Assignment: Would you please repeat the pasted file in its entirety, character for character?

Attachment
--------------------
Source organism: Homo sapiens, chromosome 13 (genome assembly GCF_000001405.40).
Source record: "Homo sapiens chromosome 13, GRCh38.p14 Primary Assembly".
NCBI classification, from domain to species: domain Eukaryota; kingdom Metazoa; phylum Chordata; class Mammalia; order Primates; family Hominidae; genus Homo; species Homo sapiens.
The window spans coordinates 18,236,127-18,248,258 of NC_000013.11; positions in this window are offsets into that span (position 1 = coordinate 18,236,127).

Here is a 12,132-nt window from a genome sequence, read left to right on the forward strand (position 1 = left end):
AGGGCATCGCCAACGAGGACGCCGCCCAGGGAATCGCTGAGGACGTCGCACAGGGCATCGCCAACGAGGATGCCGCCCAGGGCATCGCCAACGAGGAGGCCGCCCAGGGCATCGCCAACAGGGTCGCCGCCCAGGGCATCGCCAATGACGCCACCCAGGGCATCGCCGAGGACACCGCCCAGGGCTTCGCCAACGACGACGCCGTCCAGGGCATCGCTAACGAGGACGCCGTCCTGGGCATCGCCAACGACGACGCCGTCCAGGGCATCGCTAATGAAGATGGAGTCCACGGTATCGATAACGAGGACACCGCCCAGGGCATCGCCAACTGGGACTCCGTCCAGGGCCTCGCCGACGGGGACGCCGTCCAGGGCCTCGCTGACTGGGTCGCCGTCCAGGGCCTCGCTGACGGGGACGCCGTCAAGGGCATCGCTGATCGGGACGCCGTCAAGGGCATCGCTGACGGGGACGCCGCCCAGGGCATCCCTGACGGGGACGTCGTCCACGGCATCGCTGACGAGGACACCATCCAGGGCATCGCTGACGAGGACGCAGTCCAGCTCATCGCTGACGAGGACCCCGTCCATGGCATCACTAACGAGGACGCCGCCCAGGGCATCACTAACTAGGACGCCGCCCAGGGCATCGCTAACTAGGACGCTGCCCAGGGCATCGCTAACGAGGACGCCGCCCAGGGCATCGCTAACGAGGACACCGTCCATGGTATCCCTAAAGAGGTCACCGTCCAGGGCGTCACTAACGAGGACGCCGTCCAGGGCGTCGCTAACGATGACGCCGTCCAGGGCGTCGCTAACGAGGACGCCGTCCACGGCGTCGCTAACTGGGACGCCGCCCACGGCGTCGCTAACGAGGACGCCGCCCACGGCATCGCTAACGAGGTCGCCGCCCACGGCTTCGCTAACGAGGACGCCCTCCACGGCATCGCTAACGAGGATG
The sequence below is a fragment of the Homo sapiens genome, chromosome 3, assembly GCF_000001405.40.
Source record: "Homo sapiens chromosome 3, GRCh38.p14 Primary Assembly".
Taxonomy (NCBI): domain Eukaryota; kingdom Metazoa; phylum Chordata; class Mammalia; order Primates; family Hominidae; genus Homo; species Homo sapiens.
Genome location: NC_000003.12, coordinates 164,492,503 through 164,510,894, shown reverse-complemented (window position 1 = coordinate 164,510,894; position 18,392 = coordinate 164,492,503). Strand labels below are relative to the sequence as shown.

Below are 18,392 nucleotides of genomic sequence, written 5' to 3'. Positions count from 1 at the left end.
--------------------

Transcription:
Source organism: Homo sapiens, chromosome 13 (genome assembly GCF_000001405.40).
Source record: "Homo sapiens chromosome 13, GRCh38.p14 Primary Assembly".
NCBI classification, from domain to species: domain Eukaryota; kingdom Metazoa; phylum Chordata; class Mammalia; order Primates; family Hominidae; genus Homo; species Homo sapiens.
The window spans coordinates 18,236,127-18,248,258 of NC_000013.11; positions in this window are offsets into that span (position 1 = coordinate 18,236,127).

Here is a 12,132-nt window from a genome sequence, read left to right on the forward strand (position 1 = left end):
AGGGCATCGCCAACGAGGACGCCGCCCAGGGAATCGCTGAGGACGTCGCACAGGGCATCGCCAACGAGGATGCCGCCCAGGGCATCGCCAACGAGGAGGCCGCCCAGGGCATCGCCAACAGGGTCGCCGCCCAGGGCATCGCCAATGACGCCACCCAGGGCATCGCCGAGGACACCGCCCAGGGCTTCGCCAACGACGACGCCGTCCAGGGCATCGCTAACGAGGACGCCGTCCTGGGCATCGCCAACGACGACGCCGTCCAGGGCATCGCTAATGAAGATGGAGTCCACGGTATCGATAACGAGGACACCGCCCAGGGCATCGCCAACTGGGACTCCGTCCAGGGCCTCGCCGACGGGGACGCCGTCCAGGGCCTCGCTGACTGGGTCGCCGTCCAGGGCCTCGCTGACGGGGACGCCGTCAAGGGCATCGCTGATCGGGACGCCGTCAAGGGCATCGCTGACGGGGACGCCGCCCAGGGCATCCCTGACGGGGACGTCGTCCACGGCATCGCTGACGAGGACACCATCCAGGGCATCGCTGACGAGGACGCAGTCCAGCTCATCGCTGACGAGGACCCCGTCCATGGCATCACTAACGAGGACGCCGCCCAGGGCATCACTAACTAGGACGCCGCCCAGGGCATCGCTAACTAGGACGCTGCCCAGGGCATCGCTAACGAGGACGCCGCCCAGGGCATCGCTAACGAGGACACCGTCCATGGTATCCCTAAAGAGGTCACCGTCCAGGGCGTCACTAACGAGGACGCCGTCCAGGGCGTCGCTAACGATGACGCCGTCCAGGGCGTCGCTAACGAGGACGCCGTCCACGGCGTCGCTAACTGGGACGCCGCCCACGGCGTCGCTAACGAGGACGCCGCCCACGGCATCGCTAACGAGGTCGCCGCCCACGGCTTCGCTAACGAGGACGCCCTCCACGGCATCGCTAACGAGGATG
The sequence below is a fragment of the Homo sapiens genome, chromosome 3, assembly GCF_000001405.40.
Source record: "Homo sapiens chromosome 3, GRCh38.p14 Primary Assembly".
Taxonomy (NCBI): domain Eukaryota; kingdom Metazoa; phylum Chordata; class Mammalia; order Primates; family Hominidae; genus Homo; species Homo sapiens.
Genome location: NC_000003.12, coordinates 164,492,503 through 164,510,894, shown reverse-complemented (window position 1 = coordinate 164,510,894; position 18,392 = coordinate 164,492,503). Strand labels below are relative to the sequence as shown.

Below are 18,392 nucleotides of genomic sequence, written 5' to 3'. Positions count from 1 at the left end.